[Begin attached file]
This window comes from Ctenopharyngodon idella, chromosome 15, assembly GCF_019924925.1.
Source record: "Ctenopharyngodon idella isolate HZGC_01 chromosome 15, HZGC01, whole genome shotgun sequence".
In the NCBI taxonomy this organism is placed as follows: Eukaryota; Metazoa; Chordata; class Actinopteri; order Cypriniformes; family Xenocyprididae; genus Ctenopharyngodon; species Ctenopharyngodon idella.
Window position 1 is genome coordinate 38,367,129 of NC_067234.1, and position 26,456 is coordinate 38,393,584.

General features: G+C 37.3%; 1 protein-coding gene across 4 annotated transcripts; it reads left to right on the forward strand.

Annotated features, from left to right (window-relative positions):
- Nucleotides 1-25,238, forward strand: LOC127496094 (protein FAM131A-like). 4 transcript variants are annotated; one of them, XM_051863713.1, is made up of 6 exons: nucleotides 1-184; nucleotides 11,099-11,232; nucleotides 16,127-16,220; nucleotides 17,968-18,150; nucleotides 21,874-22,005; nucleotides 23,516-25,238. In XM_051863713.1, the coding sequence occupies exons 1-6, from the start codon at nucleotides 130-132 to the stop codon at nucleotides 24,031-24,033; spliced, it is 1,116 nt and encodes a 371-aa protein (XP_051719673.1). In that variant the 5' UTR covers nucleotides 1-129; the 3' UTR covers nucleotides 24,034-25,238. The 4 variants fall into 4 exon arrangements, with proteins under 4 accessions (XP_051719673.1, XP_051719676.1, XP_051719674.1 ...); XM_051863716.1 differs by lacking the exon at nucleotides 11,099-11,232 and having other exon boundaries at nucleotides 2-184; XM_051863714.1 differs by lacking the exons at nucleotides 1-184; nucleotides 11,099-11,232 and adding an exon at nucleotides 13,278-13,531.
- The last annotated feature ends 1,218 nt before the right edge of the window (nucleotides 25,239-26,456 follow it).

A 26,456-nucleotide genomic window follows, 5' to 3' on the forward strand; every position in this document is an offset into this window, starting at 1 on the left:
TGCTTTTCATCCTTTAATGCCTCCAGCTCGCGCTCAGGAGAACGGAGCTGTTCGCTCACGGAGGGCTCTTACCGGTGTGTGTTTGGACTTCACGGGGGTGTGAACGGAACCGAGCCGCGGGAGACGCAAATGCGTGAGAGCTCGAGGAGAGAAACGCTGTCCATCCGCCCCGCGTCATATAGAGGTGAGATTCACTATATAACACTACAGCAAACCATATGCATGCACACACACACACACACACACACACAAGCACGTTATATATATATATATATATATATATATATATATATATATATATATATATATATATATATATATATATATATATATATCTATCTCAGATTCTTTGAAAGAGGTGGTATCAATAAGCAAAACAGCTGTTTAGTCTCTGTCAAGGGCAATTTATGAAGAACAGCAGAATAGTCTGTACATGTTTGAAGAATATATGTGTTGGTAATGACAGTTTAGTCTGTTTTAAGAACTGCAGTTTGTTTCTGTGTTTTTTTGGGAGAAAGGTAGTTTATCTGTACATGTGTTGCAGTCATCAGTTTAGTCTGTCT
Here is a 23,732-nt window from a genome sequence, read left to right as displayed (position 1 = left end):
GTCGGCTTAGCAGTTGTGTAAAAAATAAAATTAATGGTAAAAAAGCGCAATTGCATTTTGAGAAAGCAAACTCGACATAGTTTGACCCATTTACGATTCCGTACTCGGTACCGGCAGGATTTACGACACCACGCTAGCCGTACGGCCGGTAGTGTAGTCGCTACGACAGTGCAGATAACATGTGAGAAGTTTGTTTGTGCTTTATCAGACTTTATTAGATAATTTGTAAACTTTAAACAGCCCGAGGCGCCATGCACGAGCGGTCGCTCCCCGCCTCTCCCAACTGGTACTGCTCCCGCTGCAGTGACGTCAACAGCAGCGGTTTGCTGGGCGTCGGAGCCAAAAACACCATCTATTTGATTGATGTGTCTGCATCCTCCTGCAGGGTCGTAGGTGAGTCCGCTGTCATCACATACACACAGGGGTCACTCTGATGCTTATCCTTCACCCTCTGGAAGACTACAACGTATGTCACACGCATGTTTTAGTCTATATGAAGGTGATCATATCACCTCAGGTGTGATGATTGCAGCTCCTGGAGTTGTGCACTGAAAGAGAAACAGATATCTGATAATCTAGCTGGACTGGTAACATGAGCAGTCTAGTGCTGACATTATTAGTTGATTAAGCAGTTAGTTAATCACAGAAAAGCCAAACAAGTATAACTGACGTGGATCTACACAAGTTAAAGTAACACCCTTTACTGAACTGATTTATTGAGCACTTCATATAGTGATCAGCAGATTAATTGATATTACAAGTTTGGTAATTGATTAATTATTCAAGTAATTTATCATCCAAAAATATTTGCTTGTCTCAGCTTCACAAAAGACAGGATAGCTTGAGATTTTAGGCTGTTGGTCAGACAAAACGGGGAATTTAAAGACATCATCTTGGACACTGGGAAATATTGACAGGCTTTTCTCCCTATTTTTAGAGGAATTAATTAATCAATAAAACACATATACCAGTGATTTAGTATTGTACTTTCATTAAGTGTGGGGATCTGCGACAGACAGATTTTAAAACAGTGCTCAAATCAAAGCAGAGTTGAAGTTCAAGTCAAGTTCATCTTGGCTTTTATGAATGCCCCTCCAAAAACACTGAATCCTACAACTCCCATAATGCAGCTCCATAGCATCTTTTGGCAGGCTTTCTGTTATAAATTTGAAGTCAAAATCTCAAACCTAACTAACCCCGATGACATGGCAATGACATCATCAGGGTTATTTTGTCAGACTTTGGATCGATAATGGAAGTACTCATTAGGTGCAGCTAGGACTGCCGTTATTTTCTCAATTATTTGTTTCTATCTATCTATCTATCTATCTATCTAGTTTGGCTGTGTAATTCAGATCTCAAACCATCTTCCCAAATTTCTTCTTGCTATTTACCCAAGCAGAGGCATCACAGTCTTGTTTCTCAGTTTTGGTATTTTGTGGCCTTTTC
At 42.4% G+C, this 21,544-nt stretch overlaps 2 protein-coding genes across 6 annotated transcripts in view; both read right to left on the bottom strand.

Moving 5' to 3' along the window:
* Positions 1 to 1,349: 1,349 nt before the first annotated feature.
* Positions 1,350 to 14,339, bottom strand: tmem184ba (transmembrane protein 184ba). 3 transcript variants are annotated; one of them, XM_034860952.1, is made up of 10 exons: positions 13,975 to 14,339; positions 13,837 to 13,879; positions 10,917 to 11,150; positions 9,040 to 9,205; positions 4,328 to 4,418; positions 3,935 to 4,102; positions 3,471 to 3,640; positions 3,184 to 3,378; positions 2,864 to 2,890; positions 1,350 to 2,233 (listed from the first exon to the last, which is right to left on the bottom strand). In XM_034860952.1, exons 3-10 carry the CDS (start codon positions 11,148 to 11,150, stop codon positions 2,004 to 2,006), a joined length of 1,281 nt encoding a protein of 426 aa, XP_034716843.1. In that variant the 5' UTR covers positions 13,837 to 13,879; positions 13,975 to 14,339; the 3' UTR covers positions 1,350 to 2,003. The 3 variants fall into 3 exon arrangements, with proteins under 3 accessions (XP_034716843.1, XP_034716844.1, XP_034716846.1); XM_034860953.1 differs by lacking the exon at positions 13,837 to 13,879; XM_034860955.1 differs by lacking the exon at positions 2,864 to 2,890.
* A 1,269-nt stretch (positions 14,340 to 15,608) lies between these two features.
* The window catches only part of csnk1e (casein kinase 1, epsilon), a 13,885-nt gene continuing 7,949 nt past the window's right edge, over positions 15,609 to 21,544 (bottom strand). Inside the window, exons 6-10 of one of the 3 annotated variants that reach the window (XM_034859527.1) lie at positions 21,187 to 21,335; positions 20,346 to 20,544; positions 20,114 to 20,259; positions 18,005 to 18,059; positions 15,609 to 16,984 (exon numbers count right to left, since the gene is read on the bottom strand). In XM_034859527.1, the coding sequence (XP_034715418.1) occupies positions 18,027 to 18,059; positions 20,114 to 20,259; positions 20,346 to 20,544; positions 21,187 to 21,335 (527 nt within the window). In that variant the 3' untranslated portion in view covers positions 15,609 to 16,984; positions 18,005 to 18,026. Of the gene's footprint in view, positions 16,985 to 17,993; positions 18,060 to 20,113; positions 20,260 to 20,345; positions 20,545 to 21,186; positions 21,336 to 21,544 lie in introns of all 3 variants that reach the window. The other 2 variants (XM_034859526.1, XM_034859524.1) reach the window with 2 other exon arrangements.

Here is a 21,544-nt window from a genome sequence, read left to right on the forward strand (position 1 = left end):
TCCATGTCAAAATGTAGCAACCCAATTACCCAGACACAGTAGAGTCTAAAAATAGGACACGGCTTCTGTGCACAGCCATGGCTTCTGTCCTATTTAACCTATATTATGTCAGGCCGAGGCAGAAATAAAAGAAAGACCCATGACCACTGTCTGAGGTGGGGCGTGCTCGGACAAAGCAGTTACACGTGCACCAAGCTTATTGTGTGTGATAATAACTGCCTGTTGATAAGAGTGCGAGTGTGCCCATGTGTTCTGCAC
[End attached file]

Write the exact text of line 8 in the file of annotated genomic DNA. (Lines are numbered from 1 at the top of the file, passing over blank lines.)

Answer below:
- The last annotated feature ends 1,218 nt before the right edge of the window (nucleotides 25,239-26,456 follow it).